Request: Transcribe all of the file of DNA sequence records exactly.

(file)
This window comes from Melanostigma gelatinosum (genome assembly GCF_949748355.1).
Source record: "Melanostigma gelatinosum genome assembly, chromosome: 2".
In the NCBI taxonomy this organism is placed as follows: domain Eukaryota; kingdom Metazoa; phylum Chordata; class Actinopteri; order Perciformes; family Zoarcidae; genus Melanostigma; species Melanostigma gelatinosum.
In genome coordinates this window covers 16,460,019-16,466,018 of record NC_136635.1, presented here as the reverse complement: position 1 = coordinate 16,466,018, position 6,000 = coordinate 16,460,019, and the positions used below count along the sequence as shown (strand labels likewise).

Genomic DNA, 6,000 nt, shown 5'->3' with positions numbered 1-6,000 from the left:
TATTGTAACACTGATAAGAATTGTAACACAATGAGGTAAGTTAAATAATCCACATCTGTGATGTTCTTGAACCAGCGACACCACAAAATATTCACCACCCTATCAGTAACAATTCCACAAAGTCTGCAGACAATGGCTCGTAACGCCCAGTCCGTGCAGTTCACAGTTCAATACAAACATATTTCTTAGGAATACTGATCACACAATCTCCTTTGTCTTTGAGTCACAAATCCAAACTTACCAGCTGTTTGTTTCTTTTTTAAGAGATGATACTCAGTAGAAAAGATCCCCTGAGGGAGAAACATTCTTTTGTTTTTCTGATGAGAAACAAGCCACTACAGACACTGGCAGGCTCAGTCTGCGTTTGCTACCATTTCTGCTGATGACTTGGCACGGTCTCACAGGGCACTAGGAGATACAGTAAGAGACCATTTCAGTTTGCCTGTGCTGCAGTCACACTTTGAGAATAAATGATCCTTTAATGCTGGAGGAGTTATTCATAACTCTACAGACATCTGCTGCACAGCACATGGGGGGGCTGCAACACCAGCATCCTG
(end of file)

This window comes from Melanostigma gelatinosum (genome assembly GCF_949748355.1).
Source record: "Melanostigma gelatinosum genome assembly, chromosome: 2".
In the NCBI taxonomy this organism is placed as follows: domain Eukaryota; kingdom Metazoa; phylum Chordata; class Actinopteri; order Perciformes; family Zoarcidae; genus Melanostigma; species Melanostigma gelatinosum.
In genome coordinates this window covers 16,460,019-16,466,018 of record NC_136635.1, presented here as the reverse complement: position 1 = coordinate 16,466,018, position 6,000 = coordinate 16,460,019, and the positions used below count along the sequence as shown (strand labels likewise).

Genomic DNA, 6,000 nt, shown 5'->3' with positions numbered 1-6,000 from the left:
TATTGTAACACTGATAAGAATTGTAACACAATGAGGTAAGTTAAATAATCCACATCTGTGATGTTCTTGAACCAGCGACACCACAAAATATTCACCACCCTATCAGTAACAATTCCACAAAGTCTGCAGACAATGGCTCGTAACGCCCAGTCCGTGCAGTTCACAGTTCAATACAAACATATTTCTTAGGAATACTGATCACACAATCTCCTTTGTCTTTGAGTCACAAATCCAAACTTACCAGCTGTTTGTTTCTTTTTTAAGAGATGATACTCAGTAGAAAAGATCCCCTGAGGGAGAAACATTCTTTTGTTTTTCTGATGAGAAACAAGCCACTACAGACACTGGCAGGCTCAGTCTGCGTTTGCTACCATTTCTGCTGATGACTTGGCACGGTCTCACAGGGCACTAGGAGATACAGTAAGAGACCATTTCAGTTTGCCTGTGCTGCAGTCACACTTTGAGAATAAATGATCCTTTAATGCTGGAGGAGTTATTCATAACTCTACAGACATCTGCTGCACAGCACATGGGGGGGCTGCAACACCAGCATCCTG